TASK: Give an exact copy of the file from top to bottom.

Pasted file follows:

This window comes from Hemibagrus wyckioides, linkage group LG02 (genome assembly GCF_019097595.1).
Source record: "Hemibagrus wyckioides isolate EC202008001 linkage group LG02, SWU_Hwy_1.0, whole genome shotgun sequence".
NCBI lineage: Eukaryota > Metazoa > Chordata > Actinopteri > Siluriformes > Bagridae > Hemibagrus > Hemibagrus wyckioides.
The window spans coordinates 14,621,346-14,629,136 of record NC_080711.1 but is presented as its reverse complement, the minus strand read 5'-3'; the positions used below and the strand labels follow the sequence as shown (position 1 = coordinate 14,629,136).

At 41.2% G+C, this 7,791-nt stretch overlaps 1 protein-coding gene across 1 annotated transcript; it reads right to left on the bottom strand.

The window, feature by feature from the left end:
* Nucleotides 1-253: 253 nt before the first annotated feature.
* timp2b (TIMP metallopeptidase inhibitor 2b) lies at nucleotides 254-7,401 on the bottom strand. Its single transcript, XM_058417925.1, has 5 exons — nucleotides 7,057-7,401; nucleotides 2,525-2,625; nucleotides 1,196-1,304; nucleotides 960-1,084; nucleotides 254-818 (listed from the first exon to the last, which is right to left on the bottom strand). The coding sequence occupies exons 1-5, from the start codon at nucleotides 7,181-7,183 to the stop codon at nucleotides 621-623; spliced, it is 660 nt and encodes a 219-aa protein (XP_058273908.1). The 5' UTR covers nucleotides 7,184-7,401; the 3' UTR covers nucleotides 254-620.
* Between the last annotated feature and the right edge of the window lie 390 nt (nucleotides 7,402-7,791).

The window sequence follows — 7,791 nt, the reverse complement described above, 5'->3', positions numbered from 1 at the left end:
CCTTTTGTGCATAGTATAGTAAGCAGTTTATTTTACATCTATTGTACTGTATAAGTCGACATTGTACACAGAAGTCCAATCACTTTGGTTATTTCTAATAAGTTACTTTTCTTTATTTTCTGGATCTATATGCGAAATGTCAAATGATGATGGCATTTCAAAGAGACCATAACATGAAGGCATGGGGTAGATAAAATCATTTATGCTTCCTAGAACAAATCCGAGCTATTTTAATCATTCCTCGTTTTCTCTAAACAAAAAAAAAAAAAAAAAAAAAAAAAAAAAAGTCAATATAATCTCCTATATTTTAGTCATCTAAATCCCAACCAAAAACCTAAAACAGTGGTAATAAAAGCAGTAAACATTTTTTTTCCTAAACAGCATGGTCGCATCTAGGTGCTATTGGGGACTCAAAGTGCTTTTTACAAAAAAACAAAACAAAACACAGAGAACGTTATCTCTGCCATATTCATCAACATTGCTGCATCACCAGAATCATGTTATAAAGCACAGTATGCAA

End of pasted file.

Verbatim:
This window comes from Hemibagrus wyckioides, linkage group LG02 (genome assembly GCF_019097595.1).
Source record: "Hemibagrus wyckioides isolate EC202008001 linkage group LG02, SWU_Hwy_1.0, whole genome shotgun sequence".
NCBI lineage: Eukaryota > Metazoa > Chordata > Actinopteri > Siluriformes > Bagridae > Hemibagrus > Hemibagrus wyckioides.
The window spans coordinates 14,621,346-14,629,136 of record NC_080711.1 but is presented as its reverse complement, the minus strand read 5'-3'; the positions used below and the strand labels follow the sequence as shown (position 1 = coordinate 14,629,136).

At 41.2% G+C, this 7,791-nt stretch overlaps 1 protein-coding gene across 1 annotated transcript; it reads right to left on the bottom strand.

The window, feature by feature from the left end:
* Nucleotides 1-253: 253 nt before the first annotated feature.
* timp2b (TIMP metallopeptidase inhibitor 2b) lies at nucleotides 254-7,401 on the bottom strand. Its single transcript, XM_058417925.1, has 5 exons — nucleotides 7,057-7,401; nucleotides 2,525-2,625; nucleotides 1,196-1,304; nucleotides 960-1,084; nucleotides 254-818 (listed from the first exon to the last, which is right to left on the bottom strand). The coding sequence occupies exons 1-5, from the start codon at nucleotides 7,181-7,183 to the stop codon at nucleotides 621-623; spliced, it is 660 nt and encodes a 219-aa protein (XP_058273908.1). The 5' UTR covers nucleotides 7,184-7,401; the 3' UTR covers nucleotides 254-620.
* Between the last annotated feature and the right edge of the window lie 390 nt (nucleotides 7,402-7,791).

The window sequence follows — 7,791 nt, the reverse complement described above, 5'->3', positions numbered from 1 at the left end:
CCTTTTGTGCATAGTATAGTAAGCAGTTTATTTTACATCTATTGTACTGTATAAGTCGACATTGTACACAGAAGTCCAATCACTTTGGTTATTTCTAATAAGTTACTTTTCTTTATTTTCTGGATCTATATGCGAAATGTCAAATGATGATGGCATTTCAAAGAGACCATAACATGAAGGCATGGGGTAGATAAAATCATTTATGCTTCCTAGAACAAATCCGAGCTATTTTAATCATTCCTCGTTTTCTCTAAACAAAAAAAAAAAAAAAAAAAAAAAAAAAAAAGTCAATATAATCTCCTATATTTTAGTCATCTAAATCCCAACCAAAAACCTAAAACAGTGGTAATAAAAGCAGTAAACATTTTTTTTCCTAAACAGCATGGTCGCATCTAGGTGCTATTGGGGACTCAAAGTGCTTTTTACAAAAAAACAAAACAAAACACAGAGAACGTTATCTCTGCCATATTCATCAACATTGCTGCATCACCAGAATCATGTTATAAAGCACAGTATGCAA